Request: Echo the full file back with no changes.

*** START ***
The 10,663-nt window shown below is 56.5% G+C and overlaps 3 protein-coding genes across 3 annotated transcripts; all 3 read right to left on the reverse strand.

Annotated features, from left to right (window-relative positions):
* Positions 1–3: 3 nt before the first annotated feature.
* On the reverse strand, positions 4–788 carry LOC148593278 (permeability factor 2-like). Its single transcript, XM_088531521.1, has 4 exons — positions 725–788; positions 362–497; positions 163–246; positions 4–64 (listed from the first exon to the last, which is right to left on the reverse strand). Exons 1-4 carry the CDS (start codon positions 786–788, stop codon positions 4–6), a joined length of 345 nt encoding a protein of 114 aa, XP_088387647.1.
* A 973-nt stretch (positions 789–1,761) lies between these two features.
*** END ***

The 10,663-nt window shown below is 56.5% G+C and overlaps 3 protein-coding genes across 3 annotated transcripts; all 3 read right to left on the reverse strand.

Annotated features, from left to right (window-relative positions):
* Positions 1–3: 3 nt before the first annotated feature.
* On the reverse strand, positions 4–788 carry LOC148593278 (permeability factor 2-like). Its single transcript, XM_088531521.1, has 4 exons — positions 725–788; positions 362–497; positions 163–246; positions 4–64 (listed from the first exon to the last, which is right to left on the reverse strand). Exons 1-4 carry the CDS (start codon positions 786–788, stop codon positions 4–6), a joined length of 345 nt encoding a protein of 114 aa, XP_088387647.1.
* A 973-nt stretch (positions 789–1,761) lies between these two features.